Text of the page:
Beijing expressed “serious concern” on Monday after American President-elect Donald Trump said the US did not necessarily have to stick to its long-held stance that Taiwan is part of “one China”.
A Chinese Foreign Ministry spokesman said the policy was the basis for bilateral ties and that without it, cooperation in important areas would be “out of the question”.
Beijing’s reaction indicates that it would reject any effort by Trump to use the Taiwan issue as a bargaining chip in a long list of commercial and security problems facing the two countries.
China has already lodged a diplomatic protest after Trump took a telephone call from Tsai Ing-wen, the president of Taiwan, which Beijing considers a renegade province.
State-backed paper says China must 'wage resolute struggle' against Donald Trump's views on Taiwan https://t.co/zMGqLt8sxk— TIME (@TIME) 12 décembre 2016
The mounting tension with China means that Trump’s choice of US ambassador there, Iowa Governor Terry Branstad, will have plenty to keep him occupied.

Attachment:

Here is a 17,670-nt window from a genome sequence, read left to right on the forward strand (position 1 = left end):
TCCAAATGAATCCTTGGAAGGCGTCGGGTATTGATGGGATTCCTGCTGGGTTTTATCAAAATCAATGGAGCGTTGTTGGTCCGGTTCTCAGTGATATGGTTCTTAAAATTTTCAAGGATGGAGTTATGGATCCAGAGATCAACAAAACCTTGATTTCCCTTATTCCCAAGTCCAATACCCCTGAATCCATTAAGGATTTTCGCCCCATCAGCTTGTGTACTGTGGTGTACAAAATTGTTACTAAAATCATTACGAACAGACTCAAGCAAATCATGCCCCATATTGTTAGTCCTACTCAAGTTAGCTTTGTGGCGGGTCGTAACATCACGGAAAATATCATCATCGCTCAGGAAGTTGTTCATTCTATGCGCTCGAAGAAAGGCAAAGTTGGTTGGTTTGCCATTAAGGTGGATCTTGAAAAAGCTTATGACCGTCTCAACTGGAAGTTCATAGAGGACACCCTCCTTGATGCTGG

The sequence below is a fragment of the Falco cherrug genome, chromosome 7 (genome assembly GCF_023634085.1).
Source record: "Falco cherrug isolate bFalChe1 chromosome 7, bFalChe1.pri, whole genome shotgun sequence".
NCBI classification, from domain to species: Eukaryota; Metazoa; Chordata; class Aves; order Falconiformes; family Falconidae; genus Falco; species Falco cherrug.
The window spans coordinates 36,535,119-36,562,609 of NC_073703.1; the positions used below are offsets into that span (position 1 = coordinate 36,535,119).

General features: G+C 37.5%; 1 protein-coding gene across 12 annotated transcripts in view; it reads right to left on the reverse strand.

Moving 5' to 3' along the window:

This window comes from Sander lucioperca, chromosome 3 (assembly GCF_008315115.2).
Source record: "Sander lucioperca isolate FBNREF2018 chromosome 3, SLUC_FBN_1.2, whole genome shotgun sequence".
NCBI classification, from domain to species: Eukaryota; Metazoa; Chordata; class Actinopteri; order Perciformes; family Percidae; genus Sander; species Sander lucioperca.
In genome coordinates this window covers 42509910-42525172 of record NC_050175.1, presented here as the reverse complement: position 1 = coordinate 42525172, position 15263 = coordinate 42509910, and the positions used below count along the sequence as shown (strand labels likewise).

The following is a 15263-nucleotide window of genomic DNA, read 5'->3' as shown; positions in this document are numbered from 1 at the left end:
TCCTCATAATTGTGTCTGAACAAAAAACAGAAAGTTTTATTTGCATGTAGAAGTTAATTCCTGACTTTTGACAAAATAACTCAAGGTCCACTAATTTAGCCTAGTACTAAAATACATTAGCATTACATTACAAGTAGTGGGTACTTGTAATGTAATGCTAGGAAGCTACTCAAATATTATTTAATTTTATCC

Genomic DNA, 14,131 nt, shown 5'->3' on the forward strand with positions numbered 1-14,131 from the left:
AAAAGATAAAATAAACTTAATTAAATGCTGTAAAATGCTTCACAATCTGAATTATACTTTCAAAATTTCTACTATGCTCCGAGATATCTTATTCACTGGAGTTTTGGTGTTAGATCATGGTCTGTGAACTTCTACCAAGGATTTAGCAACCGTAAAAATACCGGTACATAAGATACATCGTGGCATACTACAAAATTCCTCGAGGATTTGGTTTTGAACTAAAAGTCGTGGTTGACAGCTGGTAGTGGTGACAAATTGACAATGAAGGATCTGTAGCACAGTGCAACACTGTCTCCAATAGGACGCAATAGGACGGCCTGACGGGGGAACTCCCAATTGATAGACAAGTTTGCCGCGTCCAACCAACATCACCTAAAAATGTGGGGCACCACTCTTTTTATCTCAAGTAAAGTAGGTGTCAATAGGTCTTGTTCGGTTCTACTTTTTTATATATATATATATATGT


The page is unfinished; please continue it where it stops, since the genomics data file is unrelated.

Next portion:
While he is a long-standing friend of Beijing – first forging ties with President Xi Jinping 30 years ago – Branstad’s diplomatic skills are sure to be put to the test.
Chinese Foreign Ministry spokesman Geng Shuang said China’s top diplomat Yang Jiechi, who outranks the foreign minister, had already met Trump advisers, including his pick for national security adviser, retired Army Lieutenant General Michael Flynn, during a transit in New York on his way to Latin America in recent days.
“Both sides exchanged views on China-US ties and important issues both are concerned with,” Geng said, without elaborating.
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